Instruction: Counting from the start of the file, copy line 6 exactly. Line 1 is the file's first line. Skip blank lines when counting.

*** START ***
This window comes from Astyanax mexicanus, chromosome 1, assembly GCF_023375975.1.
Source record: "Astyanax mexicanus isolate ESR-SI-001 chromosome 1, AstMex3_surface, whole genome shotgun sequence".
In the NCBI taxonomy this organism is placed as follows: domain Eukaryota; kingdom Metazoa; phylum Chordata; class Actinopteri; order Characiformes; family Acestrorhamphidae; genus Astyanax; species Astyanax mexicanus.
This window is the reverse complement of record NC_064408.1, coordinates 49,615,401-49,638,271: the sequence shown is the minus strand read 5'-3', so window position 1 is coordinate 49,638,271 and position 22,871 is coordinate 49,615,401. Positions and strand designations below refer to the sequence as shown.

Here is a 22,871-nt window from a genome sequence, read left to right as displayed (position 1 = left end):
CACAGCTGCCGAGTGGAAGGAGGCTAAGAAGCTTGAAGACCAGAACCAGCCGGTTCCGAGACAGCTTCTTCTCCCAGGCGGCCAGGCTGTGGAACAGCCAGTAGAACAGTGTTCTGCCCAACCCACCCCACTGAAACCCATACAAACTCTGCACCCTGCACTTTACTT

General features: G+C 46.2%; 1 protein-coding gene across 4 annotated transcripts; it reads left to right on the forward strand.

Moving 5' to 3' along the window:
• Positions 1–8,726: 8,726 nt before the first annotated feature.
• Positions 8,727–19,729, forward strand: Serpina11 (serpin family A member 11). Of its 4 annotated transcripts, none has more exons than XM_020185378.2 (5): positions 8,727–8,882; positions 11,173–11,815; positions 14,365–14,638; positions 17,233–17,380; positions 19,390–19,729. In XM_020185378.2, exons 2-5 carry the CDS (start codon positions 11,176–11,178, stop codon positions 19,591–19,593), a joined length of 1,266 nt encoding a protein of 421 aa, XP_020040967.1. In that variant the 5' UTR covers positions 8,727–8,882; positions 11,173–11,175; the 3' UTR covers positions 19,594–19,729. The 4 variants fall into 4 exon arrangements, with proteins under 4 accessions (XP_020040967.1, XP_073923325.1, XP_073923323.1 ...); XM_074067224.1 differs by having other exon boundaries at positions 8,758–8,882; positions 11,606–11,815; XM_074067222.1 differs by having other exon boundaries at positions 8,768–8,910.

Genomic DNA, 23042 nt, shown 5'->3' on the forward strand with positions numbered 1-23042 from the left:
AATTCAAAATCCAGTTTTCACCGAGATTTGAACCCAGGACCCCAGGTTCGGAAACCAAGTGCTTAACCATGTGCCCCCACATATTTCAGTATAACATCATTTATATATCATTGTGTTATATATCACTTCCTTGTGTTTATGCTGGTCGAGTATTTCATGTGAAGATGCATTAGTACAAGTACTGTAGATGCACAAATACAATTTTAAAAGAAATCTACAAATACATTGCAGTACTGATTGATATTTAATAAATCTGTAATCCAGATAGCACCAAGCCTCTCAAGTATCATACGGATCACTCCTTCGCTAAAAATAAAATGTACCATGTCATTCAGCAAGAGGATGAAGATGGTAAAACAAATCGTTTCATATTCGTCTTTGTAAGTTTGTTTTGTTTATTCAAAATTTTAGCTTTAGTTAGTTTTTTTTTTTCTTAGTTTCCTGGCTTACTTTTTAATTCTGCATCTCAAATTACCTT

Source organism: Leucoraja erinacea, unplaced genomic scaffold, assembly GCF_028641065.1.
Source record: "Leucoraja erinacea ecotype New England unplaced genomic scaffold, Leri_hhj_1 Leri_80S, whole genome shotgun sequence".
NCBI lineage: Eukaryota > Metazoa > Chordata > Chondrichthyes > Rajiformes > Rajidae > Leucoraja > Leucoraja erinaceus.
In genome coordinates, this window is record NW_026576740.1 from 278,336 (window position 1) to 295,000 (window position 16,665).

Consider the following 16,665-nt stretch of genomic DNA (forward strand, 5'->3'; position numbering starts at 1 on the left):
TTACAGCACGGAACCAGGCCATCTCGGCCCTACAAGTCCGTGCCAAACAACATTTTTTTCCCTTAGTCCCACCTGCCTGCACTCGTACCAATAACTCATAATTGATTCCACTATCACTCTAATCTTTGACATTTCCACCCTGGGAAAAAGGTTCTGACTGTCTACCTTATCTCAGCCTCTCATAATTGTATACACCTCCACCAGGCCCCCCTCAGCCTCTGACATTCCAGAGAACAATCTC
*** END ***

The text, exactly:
CACAGCTGCCGAGTGGAAGGAGGCTAAGAAGCTTGAAGACCAGAACCAGCCGGTTCCGAGACAGCTTCTTCTCCCAGGCGGCCAGGCTGTGGAACAGCCAGTAGAACAGTGTTCTGCCCAACCCACCCCACTGAAACCCATACAAACTCTGCACCCTGCACTTTACTT